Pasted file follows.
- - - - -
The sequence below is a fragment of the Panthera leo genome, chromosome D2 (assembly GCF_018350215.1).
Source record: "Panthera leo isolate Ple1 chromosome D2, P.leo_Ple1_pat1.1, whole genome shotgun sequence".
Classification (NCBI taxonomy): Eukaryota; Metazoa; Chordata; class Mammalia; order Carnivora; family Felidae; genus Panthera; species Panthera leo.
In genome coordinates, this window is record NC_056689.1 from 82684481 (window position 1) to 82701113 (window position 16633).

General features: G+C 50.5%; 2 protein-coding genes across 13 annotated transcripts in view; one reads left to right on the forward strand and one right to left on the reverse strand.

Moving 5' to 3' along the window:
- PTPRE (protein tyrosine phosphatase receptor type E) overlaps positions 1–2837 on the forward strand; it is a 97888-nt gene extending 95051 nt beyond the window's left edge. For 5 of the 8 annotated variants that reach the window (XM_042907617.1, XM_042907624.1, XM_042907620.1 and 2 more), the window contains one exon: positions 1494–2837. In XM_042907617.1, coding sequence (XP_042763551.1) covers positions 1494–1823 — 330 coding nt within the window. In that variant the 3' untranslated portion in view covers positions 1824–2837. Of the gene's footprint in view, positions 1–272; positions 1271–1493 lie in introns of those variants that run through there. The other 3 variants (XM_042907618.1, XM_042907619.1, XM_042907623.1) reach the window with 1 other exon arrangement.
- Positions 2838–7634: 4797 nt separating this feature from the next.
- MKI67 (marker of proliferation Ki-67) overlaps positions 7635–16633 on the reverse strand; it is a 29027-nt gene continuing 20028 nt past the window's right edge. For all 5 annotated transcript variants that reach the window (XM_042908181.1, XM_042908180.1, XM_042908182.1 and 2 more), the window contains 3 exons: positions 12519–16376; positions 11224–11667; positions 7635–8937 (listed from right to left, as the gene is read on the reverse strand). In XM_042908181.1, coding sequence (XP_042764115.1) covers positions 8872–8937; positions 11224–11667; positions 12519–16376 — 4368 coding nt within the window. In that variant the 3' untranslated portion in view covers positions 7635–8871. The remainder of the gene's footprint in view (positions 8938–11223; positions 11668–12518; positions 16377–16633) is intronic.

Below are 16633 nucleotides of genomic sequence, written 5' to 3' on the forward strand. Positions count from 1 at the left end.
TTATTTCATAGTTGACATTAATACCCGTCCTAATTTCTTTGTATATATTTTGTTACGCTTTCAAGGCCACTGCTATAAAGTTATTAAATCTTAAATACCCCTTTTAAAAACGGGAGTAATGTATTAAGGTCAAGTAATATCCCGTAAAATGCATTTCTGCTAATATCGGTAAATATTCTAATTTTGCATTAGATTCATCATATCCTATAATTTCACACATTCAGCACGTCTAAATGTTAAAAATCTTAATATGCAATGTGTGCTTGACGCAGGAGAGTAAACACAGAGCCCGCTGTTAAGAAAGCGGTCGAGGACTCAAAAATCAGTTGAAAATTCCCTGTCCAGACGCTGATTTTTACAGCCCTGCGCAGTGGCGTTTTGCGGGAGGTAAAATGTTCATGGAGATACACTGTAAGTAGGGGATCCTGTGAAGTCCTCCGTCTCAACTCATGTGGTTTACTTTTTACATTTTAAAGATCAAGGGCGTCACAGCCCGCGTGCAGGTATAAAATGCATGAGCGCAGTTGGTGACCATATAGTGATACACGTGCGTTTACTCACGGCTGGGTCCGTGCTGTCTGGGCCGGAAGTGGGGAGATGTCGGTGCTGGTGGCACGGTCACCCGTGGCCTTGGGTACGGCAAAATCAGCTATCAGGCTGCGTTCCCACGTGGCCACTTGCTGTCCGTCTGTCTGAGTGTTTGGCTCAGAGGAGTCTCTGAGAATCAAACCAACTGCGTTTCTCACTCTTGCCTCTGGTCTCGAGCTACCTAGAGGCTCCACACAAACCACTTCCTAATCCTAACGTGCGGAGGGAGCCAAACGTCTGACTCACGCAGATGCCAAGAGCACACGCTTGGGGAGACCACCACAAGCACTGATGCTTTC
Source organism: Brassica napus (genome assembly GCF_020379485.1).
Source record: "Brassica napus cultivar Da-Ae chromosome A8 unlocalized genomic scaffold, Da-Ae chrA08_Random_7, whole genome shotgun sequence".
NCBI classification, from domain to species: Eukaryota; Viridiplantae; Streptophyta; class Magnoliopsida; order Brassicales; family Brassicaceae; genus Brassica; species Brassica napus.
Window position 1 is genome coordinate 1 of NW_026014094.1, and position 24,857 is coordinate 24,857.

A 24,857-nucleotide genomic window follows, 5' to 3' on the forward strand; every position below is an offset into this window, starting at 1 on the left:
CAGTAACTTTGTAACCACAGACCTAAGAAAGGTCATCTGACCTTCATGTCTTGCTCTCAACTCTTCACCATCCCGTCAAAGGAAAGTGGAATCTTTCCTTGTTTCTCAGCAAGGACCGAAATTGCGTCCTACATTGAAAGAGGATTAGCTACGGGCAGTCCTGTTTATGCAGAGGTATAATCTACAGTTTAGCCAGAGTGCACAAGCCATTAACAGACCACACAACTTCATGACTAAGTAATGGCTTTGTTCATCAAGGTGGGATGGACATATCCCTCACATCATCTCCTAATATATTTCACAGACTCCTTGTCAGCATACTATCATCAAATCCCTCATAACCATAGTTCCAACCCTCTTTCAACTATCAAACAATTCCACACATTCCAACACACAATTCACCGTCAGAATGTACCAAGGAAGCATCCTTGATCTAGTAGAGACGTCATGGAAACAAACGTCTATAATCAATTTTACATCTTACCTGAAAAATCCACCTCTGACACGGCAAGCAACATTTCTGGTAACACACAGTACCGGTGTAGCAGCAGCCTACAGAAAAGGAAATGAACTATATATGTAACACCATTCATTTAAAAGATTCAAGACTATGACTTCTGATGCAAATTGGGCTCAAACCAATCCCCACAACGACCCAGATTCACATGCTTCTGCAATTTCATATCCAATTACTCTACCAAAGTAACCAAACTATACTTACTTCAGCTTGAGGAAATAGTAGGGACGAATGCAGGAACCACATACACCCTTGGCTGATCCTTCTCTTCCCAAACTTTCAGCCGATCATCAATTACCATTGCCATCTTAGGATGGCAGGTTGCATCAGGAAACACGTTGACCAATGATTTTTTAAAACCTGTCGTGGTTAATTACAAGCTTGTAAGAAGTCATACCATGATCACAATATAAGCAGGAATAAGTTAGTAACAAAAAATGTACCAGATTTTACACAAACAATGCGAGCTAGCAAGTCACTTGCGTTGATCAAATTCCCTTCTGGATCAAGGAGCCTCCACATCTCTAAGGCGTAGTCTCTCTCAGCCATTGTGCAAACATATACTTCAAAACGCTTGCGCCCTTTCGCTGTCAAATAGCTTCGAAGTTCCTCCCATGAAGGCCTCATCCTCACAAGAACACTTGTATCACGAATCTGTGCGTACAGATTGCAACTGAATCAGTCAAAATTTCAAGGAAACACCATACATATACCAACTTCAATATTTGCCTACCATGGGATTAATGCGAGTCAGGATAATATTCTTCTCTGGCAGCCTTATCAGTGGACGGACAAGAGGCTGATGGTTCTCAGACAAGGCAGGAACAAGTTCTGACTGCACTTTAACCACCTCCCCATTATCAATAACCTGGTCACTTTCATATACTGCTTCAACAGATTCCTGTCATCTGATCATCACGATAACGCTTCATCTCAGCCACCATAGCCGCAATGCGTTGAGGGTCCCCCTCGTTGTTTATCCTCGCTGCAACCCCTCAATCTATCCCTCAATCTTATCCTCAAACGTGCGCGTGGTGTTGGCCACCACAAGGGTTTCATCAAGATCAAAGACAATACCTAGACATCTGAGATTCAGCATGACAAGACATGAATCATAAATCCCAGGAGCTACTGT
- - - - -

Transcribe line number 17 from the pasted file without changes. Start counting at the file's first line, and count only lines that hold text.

CAGTAACTTTGTAACCACAGACCTAAGAAAGGTCATCTGACCTTCATGTCTTGCTCTCAACTCTTCACCATCCCGTCAAAGGAAAGTGGAATCTTTCCTTGTTTCTCAGCAAGGACCGAAATTGCGTCCTACATTGAAAGAGGATTAGCTACGGGCAGTCCTGTTTATGCAGAGGTATAATCTACAGTTTAGCCAGAGTGCACAAGCCATTAACAGACCACACAACTTCATGACTAAGTAATGGCTTTGTTCATCAAGGTGGGATGGACATATCCCTCACATCATCTCCTAATATATTTCACAGACTCCTTGTCAGCATACTATCATCAAATCCCTCATAACCATAGTTCCAACCCTCTTTCAACTATCAAACAATTCCACACATTCCAACACACAATTCACCGTCAGAATGTACCAAGGAAGCATCCTTGATCTAGTAGAGACGTCATGGAAACAAACGTCTATAATCAATTTTACATCTTACCTGAAAAATCCACCTCTGACACGGCAAGCAACATTTCTGGTAACACACAGTACCGGTGTAGCAGCAGCCTACAGAAAAGGAAATGAACTATATATGTAACACCATTCATTTAAAAGATTCAAGACTATGACTTCTGATGCAAATTGGGCTCAAACCAATCCCCACAACGACCCAGATTCACATGCTTCTGCAATTTCATATCCAATTACTCTACCAAAGTAACCAAACTATACTTACTTCAGCTTGAGGAAATAGTAGGGACGAATGCAGGAACCACATACACCCTTGGCTGATCCTTCTCTTCCCAAACTTTCAGCCGATCATCAATTACCATTGCCATCTTAGGATGGCAGGTTGCATCAGGAAACACGTTGACCAATGATTTTTTAAAACCTGTCGTGGTTAATTACAAGCTTGTAAGAAGTCATACCATGATCACAATATAAGCAGGAATAAGTTAGTAACAAAAAATGTACCAGATTTTACACAAACAATGCGAGCTAGCAAGTCACTTGCGTTGATCAAATTCCCTTCTGGATCAAGGAGCCTCCACATCTCTAAGGCGTAGTCTCTCTCAGCCATTGTGCAAACATATACTTCAAAACGCTTGCGCCCTTTCGCTGTCAAATAGCTTCGAAGTTCCTCCCATGAAGGCCTCATCCTCACAAGAACACTTGTATCACGAATCTGTGCGTACAGATTGCAACTGAATCAGTCAAAATTTCAAGGAAACACCATACATATACCAACTTCAATATTTGCCTACCATGGGATTAATGCGAGTCAGGATAATATTCTTCTCTGGCAGCCTTATCAGTGGACGGACAAGAGGCTGATGGTTCTCAGACAAGGCAGGAACAAGTTCTGACTGCACTTTAACCACCTCCCCATTATCAATAACCTGGTCACTTTCATATACTGCTTCAACAGATTCCTGTCATCTGATCATCACGATAACGCTTCATCTCAGCCACCATAGCCGCAATGCGTTGAGGGTCCCCCTCGTTGTTTATCCTCGCTGCAACCCCTCAATCTATCCCTCAATCTTATCCTCAAACGTGCGCGTGGTGTTGGCCACCACAAGGGTTTCATCAAGATCAAAGACAATACCTAGACATCTGAGATTCAGCATGACAAGACATGAATCATAAATCCCAGGAGCTACTGT